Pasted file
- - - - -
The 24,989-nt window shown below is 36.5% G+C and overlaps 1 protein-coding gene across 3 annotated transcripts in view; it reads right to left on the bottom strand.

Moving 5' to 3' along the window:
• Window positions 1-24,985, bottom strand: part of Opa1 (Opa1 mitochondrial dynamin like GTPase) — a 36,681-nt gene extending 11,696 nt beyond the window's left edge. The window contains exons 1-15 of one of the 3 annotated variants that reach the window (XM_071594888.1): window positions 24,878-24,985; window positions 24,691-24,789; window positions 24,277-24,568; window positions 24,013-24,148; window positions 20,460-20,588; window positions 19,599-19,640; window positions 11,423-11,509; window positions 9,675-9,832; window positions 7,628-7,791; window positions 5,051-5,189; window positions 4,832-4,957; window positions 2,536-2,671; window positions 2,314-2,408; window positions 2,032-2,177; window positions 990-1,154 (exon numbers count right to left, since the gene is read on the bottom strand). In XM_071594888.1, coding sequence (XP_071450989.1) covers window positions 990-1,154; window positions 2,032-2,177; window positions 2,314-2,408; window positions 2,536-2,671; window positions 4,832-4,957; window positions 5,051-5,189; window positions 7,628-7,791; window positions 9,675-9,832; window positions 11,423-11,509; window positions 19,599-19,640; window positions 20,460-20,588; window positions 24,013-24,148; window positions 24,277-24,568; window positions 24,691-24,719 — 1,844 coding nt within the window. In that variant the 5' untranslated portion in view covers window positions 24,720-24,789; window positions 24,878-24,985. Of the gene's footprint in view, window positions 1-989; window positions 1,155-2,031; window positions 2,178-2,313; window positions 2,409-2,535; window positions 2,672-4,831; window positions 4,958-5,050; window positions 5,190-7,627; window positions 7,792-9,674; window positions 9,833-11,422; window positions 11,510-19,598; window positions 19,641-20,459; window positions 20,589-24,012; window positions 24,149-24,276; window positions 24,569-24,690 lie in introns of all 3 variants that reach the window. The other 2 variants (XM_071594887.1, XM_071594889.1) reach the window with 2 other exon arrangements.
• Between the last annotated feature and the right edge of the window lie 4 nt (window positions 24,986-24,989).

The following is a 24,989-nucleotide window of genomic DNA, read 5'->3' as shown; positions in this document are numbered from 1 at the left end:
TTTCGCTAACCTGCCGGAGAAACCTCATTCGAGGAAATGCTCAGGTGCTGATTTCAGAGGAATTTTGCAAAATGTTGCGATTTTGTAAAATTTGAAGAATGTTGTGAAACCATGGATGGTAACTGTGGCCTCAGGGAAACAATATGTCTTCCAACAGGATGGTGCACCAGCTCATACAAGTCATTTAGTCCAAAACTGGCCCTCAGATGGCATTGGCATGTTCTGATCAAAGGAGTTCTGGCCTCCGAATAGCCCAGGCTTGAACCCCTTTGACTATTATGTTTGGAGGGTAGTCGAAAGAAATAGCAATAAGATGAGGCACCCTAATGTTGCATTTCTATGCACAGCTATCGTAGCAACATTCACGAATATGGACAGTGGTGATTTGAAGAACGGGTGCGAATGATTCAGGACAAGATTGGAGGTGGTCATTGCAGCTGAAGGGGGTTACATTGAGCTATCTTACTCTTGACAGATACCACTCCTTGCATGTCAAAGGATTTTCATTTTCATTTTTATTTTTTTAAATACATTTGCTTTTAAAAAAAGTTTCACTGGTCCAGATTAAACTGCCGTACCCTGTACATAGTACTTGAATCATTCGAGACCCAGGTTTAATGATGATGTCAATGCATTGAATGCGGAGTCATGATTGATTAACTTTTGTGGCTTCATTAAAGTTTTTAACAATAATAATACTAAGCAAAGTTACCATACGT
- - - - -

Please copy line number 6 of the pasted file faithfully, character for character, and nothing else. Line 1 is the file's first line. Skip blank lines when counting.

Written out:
TTTCGCTAACCTGCCGGAGAAACCTCATTCGAGGAAATGCTCAGGTGCTGATTTCAGAGGAATTTTGCAAAATGTTGCGATTTTGTAAAATTTGAAGAATGTTGTGAAACCATGGATGGTAACTGTGGCCTCAGGGAAACAATATGTCTTCCAACAGGATGGTGCACCAGCTCATACAAGTCATTTAGTCCAAAACTGGCCCTCAGATGGCATTGGCATGTTCTGATCAAAGGAGTTCTGGCCTCCGAATAGCCCAGGCTTGAACCCCTTTGACTATTATGTTTGGAGGGTAGTCGAAAGAAATAGCAATAAGATGAGGCACCCTAATGTTGCATTTCTATGCACAGCTATCGTAGCAACATTCACGAATATGGACAGTGGTGATTTGAAGAACGGGTGCGAATGATTCAGGACAAGATTGGAGGTGGTCATTGCAGCTGAAGGGGGTTACATTGAGCTATCTTACTCTTGACAGATACCACTCCTTGCATGTCAAAGGATTTTCATTTTCATTTTTATTTTTTTAAATACATTTGCTTTTAAAAAAAGTTTCACTGGTCCAGATTAAACTGCCGTACCCTGTACATAGTACTTGAATCATTCGAGACCCAGGTTTAATGATGATGTCAATGCATTGAATGCGGAGTCATGATTGATTAACTTTTGTGGCTTCATTAAAGTTTTTAACAATAATAATACTAAGCAAAGTTACCATACGT